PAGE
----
Peace Corps Director Delivers Keynote at University of Wisconsin Peace Corps & Africa Conference

UW-Madison is one of the Top Producers of Peace Corps Volunteers

Washington, D.C. March 28, 2011 Peace Corps Director Aaron S. Williams delivered the closing keynote speech on Peace Corps legacy of service in Africa at the University of Wisconsin (UW)-Madisons African Studies Program conference. The University of Wisconsin, which ranks as a top Peace Corps volunteer producing university, currently has 91 undergraduate and 13 graduate alumni serving as Peace Corps volunteers.

Magnifying glass iconPeace Corps Director Aaron S. Williams with Alhaji Umar Njai and Linda Vakunta at a UW-Madison event honoring Peace Corps legacy in Africa.The event titled, Talking Peace Corps: Celebrating 50 Years of the Peace Corps and the Wisconsin Idea Abroad, took place at the State Street\'s historic Orpheum Theater and was open to the public. UW-Madison alumni and returned Peace Corps volunteers from Wisconsin honored Peace Corps volunteers contributions in Africa through personal stories, film, poetry, and music.

Fifty years after the first Peace Corps volunteers left for Ghana and Tanzania in 1961, Africa remains at the heart of Peace Corps\' work, said Director Williams, who received an MBA from UW-Madison in 1973. Today, more than one in three Peace Corps volunteers serve in Africa, helping people build better lives for themselves and their communities. Peace Corps volunteers teach in schools, help combat the spread of malaria, and lead camps to empower young girls to be leaders.

The Peace Corps has programs in 28 African host nations, and today nearly 3,200 volunteers work in partnership with host government ministries, nongovernmental organizations, and local communities. Peace Corps volunteers in Africa work in a range of sectors, including: agriculture, education, girls\' education and empowerment, health, natural resource management, and small enterprise development. Peace Corps volunteers who serve in African countries impacted by HIV/AIDS, also work in HIV/AIDS health and education efforts.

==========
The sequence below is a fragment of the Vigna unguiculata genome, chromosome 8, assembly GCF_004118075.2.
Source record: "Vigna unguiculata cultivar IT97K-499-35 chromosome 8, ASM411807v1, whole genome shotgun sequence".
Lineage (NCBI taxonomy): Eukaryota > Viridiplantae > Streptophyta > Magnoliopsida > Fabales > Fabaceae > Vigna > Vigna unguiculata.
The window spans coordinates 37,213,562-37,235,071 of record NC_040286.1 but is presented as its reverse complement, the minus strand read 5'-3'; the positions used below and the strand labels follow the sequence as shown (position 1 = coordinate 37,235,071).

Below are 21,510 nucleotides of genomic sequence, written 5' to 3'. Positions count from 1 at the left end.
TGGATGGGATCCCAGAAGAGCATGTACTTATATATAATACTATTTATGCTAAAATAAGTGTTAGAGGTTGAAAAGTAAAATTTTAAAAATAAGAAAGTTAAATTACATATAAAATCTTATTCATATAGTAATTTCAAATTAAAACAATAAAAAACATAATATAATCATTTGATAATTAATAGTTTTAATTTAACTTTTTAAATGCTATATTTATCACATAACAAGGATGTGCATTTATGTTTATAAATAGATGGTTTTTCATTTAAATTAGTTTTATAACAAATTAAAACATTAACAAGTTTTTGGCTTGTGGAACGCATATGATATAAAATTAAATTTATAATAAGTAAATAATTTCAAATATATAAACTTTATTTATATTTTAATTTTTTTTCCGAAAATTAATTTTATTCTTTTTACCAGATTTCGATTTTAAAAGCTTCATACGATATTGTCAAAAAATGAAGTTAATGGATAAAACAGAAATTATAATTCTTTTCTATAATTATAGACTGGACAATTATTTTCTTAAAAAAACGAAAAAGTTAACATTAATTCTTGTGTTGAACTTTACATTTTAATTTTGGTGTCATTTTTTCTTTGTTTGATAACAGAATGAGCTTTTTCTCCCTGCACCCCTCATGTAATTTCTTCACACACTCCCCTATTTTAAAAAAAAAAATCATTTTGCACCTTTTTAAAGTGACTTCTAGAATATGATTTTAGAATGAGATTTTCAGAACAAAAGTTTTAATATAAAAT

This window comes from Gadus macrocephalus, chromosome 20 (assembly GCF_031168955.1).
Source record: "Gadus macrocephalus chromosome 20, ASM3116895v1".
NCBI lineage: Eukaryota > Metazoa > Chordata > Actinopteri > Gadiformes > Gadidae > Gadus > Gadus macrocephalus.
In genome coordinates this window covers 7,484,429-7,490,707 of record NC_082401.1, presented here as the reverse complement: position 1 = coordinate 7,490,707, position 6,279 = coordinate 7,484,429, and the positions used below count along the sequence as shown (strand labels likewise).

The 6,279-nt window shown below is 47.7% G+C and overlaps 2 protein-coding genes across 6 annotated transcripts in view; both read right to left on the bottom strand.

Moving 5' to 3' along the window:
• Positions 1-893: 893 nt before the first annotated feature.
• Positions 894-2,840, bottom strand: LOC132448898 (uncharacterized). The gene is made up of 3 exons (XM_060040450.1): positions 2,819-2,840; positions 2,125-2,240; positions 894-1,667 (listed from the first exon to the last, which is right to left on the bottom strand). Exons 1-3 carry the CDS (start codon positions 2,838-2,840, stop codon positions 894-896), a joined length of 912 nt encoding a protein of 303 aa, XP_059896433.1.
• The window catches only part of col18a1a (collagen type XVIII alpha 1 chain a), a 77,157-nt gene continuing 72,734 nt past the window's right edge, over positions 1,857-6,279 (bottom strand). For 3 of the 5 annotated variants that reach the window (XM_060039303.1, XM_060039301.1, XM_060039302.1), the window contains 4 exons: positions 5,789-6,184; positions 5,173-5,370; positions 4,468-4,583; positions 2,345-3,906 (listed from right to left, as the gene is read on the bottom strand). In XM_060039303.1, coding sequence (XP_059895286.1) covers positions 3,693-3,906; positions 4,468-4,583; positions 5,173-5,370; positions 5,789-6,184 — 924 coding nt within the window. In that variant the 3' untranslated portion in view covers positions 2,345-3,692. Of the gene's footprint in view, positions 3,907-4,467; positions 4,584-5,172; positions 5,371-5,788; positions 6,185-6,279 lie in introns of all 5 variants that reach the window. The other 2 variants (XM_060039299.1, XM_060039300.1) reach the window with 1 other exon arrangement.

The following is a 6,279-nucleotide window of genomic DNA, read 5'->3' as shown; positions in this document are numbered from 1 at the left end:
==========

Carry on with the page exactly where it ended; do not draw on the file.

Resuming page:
Only six months after the federal agency was established by President John F. Kennedys executive order on March 1, 1961, the first Peace Corps volunteers left for Ghana and Tanzania. Since then, more than 200,000 Americans have served as Peace Corps volunteers and promoted peace and friendship around the world by: helping the people of interested countries meet their need for trained men and women; helping promote a better understanding of Americans on the part of the people served; and helping promote a better understanding of others peoples, on the part of Americans.

UW-Madison is the # 2 all-time producer of Peace Corps volunteers. Over the past 50 years, UW-Madison has produced more than 2,900 volunteers, and more than 5,525 Wisconsinites have served with the Peace Corps. Today, more than 220 Wisconsinites are serving as Peace Corps volunteers, with approximately 60 from the Madison area alone.

Peace Corps 50th Anniversary events will take place across the country throughout 2011. To learn about upcoming commemoration events, visit

About the Peace Corps: President John F. Kennedy established the Peace Corps on March 1, 1961, by executive order. Throughout 2011, Peace Corps is commemorating 50 years of promoting peace and friendship around the world. Historically, more than 200,000 Americans have served with the Peace Corps to promote a better understanding between Americans and the people of 139 host countries. Today, 8,655 volunteers are working with local communities in 77 host countries. Peace Corps volunteers must be U.S. citizens and at least 18 years of age. Peace Corps service is a 27-month commitment. Visit for more information.

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